Today marks the 75th anniversary of the birth of Doc Savage, one of the most popular characters in the history of pulp fiction. Capitalizing on their success with The Shadow, Street and Smith publishers decided to create a new character who was more of a superhero adventurer than detective (though Doc could have easily matched wits with The Shadow, himself). The first adventure was published just two years after the Shadow’s debut in 1931, and like The Shadow, was written under a pseudonymous by-line, “Kenneth Robeson”. Lester Dent was Doc Savage’s actual creator and wrote the majority of the stories.
In his debut, titled “The Man of Bronze”, Doc and his “Fabulous 5” companions, shortly after the funeral of Doc’s father, Clark Savage, Sr., find themselves under attack by a warrior from a lost South American civilization. After this has been thwarted, the team goes on the offensive and flies to the “lost valley” in South America, where they become entangled in a civil war and treasure hunt. It’s a classic, H. Rider Haggard-like, adventure yarn, modernized and paced for an audience who would, in another five years, be reading the exploits of Savage’s comic book descendant–Superman (N.B. Dov Savage was the owner of the first “Fortress of Solitude”).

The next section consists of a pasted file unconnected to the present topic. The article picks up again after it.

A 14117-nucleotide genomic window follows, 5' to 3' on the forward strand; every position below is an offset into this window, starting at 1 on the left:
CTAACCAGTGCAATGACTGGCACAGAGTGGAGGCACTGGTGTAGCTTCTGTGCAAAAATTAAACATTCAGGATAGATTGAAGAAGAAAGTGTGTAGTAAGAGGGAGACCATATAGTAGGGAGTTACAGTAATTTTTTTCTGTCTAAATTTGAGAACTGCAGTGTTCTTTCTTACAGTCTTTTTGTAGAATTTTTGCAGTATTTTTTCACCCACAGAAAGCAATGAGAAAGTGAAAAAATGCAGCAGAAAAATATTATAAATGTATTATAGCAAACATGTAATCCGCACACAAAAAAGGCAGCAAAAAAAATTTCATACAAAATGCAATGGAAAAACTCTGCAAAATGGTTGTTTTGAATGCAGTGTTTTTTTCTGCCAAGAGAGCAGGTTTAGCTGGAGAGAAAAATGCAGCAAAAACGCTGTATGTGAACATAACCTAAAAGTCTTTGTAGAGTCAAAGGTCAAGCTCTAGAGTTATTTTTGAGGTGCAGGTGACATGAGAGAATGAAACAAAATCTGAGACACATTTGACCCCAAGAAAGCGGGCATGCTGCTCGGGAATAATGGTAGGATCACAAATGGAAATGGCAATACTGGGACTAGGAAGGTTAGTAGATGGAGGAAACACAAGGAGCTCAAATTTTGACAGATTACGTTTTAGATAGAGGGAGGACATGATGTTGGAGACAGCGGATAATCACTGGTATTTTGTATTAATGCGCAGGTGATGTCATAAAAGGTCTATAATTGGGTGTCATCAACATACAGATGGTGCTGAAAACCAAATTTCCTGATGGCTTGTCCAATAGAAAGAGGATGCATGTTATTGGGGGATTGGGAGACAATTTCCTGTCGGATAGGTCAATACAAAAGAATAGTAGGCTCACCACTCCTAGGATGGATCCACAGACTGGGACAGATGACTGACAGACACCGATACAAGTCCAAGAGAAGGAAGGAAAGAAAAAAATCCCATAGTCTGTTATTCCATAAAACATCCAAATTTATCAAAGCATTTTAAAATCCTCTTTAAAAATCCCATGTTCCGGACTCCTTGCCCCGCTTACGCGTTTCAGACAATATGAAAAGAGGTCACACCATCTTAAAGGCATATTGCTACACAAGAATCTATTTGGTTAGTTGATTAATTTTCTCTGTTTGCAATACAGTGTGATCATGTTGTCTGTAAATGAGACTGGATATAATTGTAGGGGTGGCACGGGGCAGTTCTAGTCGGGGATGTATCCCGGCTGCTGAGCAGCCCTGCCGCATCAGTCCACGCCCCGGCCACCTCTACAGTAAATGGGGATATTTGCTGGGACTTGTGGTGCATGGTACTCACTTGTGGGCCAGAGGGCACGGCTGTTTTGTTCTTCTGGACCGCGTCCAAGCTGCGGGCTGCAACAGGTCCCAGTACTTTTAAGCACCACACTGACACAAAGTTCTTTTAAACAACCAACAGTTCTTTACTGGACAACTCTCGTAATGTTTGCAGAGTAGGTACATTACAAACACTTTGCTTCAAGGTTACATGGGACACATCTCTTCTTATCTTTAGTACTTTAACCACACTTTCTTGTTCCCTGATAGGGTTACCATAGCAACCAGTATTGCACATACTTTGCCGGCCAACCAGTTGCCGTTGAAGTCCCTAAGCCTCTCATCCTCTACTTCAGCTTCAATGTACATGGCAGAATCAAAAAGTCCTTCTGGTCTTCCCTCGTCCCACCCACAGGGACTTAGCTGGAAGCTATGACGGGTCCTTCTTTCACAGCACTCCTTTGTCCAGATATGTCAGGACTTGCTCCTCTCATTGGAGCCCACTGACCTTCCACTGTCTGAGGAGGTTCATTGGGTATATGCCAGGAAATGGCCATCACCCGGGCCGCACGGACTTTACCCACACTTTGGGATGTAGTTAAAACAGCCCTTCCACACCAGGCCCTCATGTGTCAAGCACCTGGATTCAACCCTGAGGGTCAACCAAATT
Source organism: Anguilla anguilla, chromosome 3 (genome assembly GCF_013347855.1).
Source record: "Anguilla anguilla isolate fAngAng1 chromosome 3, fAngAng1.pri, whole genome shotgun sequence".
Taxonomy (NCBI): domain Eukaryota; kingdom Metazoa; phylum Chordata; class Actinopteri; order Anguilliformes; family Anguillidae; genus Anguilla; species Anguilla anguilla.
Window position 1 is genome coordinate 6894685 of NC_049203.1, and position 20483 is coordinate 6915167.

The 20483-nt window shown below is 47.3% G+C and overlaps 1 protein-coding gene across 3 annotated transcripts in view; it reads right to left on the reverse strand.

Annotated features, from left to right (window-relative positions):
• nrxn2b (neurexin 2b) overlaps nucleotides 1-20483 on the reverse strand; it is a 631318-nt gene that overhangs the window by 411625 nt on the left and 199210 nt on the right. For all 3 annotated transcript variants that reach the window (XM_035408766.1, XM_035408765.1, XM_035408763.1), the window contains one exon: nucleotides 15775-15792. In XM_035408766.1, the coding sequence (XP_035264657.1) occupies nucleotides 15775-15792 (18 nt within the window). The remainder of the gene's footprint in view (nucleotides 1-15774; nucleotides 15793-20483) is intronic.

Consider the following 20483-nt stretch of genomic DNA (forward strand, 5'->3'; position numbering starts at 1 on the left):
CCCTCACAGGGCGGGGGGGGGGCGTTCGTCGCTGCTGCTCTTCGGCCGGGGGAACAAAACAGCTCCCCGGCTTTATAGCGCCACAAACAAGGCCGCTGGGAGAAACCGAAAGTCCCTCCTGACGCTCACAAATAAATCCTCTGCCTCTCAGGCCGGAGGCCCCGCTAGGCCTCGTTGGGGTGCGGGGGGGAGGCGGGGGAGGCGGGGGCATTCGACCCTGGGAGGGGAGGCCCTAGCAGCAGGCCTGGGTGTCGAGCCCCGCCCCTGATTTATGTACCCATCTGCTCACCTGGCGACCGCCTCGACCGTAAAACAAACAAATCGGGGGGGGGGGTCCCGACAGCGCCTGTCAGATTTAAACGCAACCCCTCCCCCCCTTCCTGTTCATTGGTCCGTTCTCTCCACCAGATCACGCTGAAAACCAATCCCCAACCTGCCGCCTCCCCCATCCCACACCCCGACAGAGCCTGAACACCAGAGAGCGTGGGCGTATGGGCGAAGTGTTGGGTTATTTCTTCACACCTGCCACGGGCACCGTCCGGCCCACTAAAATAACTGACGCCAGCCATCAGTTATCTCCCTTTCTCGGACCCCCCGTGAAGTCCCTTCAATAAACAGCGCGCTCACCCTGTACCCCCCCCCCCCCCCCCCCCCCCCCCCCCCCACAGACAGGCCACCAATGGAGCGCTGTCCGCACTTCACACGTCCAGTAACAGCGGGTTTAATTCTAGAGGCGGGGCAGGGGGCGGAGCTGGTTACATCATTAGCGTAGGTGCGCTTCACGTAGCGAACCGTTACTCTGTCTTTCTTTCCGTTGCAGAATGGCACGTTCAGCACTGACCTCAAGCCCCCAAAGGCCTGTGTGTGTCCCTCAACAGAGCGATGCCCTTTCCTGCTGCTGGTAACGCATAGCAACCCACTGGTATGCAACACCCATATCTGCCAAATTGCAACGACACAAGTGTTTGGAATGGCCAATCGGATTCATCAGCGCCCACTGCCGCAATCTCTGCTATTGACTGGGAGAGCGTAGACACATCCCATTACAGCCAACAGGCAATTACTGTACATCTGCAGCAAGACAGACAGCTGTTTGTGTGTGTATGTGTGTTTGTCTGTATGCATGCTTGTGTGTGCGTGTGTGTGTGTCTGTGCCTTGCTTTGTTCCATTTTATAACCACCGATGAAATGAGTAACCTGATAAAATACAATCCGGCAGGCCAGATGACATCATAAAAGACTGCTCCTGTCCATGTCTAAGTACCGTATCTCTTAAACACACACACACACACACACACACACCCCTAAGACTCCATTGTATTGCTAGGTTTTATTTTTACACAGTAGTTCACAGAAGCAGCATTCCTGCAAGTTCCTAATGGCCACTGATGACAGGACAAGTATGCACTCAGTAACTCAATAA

The story has been reprinted many times over the years and is available in several formats, but if you want to really experience the look and feel of the original, please check out Anthony Tollin’s reprint (and the others he has done). Also, for bibliographic information, I highly recommend Chuck Welch’s Doc Savage Organized site.